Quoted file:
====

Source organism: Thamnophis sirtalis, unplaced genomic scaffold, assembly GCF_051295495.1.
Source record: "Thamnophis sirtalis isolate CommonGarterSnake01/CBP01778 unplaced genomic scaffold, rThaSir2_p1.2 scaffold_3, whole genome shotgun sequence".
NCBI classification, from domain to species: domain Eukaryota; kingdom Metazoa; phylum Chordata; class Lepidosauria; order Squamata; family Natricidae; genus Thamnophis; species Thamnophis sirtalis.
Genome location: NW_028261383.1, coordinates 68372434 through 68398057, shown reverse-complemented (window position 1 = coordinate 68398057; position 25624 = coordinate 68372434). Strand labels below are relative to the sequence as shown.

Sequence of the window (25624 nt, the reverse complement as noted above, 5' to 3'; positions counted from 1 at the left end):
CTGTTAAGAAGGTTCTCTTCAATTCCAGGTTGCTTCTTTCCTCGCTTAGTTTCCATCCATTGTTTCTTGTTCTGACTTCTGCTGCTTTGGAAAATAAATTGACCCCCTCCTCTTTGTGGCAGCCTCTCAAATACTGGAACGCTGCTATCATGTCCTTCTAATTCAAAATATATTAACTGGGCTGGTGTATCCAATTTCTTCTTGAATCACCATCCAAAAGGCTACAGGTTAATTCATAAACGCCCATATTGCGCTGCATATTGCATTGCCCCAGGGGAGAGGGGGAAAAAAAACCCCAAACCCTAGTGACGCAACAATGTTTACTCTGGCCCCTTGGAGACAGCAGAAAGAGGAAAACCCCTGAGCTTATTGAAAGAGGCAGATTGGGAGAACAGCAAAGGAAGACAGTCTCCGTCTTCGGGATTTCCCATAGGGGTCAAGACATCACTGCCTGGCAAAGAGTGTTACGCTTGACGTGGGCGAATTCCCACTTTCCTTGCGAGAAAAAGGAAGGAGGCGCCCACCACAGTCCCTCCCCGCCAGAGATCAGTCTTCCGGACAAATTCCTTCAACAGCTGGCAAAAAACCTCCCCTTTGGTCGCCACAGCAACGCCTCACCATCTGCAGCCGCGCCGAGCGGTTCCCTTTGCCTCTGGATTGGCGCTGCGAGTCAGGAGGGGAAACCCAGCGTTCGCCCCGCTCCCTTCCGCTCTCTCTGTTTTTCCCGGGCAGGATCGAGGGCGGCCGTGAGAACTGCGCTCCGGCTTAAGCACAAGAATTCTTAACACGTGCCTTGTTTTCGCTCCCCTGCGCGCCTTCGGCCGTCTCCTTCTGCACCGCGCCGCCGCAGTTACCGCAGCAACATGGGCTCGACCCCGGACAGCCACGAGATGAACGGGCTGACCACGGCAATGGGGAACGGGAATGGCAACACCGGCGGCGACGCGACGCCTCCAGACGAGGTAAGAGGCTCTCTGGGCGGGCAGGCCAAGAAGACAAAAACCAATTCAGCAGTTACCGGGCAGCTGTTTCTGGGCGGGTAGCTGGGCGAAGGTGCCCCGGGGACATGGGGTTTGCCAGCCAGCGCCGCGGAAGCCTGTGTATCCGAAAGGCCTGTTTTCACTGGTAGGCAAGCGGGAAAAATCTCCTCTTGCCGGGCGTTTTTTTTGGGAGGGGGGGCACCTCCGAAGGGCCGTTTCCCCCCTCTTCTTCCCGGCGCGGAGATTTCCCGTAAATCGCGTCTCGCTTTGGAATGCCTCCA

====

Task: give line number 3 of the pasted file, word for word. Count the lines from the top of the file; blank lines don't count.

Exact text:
NCBI classification, from domain to species: domain Eukaryota; kingdom Metazoa; phylum Chordata; class Lepidosauria; order Squamata; family Natricidae; genus Thamnophis; species Thamnophis sirtalis.